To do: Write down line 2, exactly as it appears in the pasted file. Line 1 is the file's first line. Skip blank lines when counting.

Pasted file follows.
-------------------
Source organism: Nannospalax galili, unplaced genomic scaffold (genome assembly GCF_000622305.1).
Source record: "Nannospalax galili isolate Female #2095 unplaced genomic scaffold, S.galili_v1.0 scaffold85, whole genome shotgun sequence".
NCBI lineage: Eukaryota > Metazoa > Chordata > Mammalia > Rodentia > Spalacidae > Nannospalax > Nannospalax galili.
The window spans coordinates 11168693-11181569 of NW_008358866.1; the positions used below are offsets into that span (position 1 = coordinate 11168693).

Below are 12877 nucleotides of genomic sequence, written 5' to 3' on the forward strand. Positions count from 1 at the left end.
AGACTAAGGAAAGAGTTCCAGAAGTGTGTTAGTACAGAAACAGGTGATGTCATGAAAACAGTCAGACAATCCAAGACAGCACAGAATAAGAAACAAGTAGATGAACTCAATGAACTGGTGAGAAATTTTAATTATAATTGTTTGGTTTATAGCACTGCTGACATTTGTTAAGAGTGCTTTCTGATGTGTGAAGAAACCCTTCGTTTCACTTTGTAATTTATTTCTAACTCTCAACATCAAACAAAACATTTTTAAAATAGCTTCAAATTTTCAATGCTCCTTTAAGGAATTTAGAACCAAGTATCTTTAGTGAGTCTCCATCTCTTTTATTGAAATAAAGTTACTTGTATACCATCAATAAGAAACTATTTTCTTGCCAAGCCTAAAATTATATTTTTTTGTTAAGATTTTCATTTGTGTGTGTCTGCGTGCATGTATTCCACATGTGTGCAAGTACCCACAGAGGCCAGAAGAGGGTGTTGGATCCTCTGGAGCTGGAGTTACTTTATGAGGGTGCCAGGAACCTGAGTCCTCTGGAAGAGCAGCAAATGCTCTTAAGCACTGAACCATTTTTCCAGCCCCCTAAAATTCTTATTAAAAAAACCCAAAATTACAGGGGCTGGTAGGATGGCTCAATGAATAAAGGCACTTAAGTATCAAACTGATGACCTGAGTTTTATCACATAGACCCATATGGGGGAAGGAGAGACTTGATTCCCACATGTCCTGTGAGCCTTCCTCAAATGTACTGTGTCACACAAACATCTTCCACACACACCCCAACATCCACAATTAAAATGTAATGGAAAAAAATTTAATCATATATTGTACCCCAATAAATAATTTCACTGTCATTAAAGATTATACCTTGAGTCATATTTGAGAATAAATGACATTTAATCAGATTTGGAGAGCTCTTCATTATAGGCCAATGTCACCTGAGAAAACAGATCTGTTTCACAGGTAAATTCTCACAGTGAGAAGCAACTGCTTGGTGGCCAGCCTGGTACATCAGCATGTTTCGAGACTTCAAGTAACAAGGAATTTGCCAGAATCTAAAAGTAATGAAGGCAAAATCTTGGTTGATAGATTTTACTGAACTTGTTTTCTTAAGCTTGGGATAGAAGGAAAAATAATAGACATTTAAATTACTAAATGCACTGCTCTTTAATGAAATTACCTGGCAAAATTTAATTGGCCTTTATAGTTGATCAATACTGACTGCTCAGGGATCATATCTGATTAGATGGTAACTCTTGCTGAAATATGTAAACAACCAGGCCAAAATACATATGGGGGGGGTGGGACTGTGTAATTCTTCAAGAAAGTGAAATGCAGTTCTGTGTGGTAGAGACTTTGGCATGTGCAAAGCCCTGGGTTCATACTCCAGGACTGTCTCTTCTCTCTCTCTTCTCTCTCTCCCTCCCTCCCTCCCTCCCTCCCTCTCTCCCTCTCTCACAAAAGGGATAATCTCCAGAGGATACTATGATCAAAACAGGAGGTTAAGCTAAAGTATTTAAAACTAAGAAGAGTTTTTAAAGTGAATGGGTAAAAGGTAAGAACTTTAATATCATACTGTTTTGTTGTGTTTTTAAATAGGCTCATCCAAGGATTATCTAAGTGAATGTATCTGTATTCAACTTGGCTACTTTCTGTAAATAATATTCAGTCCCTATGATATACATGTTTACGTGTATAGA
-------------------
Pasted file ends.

Source record: "Nannospalax galili isolate Female #2095 unplaced genomic scaffold, S.galili_v1.0 scaffold85, whole genome shotgun sequence".